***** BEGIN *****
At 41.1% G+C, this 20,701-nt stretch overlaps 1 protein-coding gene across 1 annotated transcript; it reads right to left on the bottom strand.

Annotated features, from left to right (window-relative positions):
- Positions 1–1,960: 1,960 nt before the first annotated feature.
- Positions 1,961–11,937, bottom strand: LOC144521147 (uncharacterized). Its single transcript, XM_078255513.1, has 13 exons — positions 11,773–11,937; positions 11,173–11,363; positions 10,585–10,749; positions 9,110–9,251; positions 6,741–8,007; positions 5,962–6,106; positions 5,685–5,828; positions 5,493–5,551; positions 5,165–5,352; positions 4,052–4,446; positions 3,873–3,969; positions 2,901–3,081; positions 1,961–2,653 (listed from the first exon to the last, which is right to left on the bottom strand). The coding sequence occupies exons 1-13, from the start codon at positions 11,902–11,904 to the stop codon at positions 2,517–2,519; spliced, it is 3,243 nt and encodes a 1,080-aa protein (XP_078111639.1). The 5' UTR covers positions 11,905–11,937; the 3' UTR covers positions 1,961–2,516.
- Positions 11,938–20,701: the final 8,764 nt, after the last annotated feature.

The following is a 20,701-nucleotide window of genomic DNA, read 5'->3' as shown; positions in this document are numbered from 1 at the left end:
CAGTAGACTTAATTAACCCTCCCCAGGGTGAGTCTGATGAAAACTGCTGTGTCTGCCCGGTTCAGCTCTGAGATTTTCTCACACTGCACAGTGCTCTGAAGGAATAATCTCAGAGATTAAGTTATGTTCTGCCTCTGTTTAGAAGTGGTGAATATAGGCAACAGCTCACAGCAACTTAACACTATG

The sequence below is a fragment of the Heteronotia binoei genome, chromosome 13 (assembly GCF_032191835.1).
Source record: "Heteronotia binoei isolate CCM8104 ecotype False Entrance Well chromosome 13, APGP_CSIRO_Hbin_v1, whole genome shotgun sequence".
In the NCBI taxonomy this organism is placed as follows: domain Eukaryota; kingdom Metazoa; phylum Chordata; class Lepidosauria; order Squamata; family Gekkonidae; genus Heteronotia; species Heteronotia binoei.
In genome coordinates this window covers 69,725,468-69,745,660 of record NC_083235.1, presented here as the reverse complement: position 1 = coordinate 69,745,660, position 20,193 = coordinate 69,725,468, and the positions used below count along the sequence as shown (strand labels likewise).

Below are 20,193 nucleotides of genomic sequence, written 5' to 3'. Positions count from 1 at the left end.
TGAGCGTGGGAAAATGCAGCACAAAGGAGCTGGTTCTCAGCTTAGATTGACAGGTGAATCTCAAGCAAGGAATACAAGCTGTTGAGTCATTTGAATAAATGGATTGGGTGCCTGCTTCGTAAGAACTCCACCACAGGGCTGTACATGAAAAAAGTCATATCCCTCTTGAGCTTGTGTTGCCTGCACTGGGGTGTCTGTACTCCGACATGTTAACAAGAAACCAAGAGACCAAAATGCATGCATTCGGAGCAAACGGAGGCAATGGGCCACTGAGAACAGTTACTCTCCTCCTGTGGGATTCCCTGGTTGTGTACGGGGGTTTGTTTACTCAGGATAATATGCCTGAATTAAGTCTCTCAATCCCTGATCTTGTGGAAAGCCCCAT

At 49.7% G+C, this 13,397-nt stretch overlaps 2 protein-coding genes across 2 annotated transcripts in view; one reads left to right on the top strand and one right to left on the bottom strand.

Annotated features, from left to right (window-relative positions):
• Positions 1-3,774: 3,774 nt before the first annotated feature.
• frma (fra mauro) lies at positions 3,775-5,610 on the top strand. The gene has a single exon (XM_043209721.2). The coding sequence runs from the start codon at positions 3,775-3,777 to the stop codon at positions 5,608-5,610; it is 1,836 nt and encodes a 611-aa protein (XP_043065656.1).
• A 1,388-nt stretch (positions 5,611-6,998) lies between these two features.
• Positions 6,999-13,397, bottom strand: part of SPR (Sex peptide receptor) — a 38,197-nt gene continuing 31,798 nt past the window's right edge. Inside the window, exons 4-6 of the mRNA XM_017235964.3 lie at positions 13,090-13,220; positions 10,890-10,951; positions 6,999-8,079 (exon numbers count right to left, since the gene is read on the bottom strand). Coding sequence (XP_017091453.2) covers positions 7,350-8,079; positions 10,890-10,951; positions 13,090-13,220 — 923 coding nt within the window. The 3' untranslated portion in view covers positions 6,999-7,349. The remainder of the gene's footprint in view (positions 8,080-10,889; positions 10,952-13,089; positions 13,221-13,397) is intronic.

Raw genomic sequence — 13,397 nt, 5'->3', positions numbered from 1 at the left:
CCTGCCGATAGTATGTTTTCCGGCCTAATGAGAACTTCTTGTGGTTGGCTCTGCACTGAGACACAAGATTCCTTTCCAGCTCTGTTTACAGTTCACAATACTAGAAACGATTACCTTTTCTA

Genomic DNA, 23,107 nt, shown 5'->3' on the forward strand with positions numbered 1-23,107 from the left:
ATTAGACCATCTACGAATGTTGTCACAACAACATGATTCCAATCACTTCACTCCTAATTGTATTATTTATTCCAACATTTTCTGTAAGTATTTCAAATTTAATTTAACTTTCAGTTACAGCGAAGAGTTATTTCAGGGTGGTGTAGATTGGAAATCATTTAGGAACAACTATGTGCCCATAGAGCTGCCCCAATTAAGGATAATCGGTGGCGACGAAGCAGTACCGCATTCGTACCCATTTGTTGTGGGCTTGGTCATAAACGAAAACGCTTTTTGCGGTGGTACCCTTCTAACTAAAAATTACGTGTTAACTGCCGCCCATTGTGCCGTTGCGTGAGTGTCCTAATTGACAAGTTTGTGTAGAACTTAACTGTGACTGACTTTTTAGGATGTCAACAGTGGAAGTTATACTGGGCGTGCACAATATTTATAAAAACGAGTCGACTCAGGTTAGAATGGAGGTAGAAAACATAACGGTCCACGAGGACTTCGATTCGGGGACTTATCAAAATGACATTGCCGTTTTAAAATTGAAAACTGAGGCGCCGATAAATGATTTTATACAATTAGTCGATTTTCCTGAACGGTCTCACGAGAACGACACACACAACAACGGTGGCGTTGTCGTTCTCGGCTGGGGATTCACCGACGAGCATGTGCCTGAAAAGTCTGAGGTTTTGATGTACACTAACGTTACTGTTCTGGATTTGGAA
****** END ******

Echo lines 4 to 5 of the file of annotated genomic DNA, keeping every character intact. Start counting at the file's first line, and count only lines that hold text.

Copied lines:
- Positions 1,961–11,937, bottom strand: LOC144521147 (uncharacterized). Its single transcript, XM_078255513.1, has 13 exons — positions 11,773–11,937; positions 11,173–11,363; positions 10,585–10,749; positions 9,110–9,251; positions 6,741–8,007; positions 5,962–6,106; positions 5,685–5,828; positions 5,493–5,551; positions 5,165–5,352; positions 4,052–4,446; positions 3,873–3,969; positions 2,901–3,081; positions 1,961–2,653 (listed from the first exon to the last, which is right to left on the bottom strand). The coding sequence occupies exons 1-13, from the start codon at positions 11,902–11,904 to the stop codon at positions 2,517–2,519; spliced, it is 3,243 nt and encodes a 1,080-aa protein (XP_078111639.1). The 5' UTR covers positions 11,905–11,937; the 3' UTR covers positions 1,961–2,516.
- Positions 11,938–20,701: the final 8,764 nt, after the last annotated feature.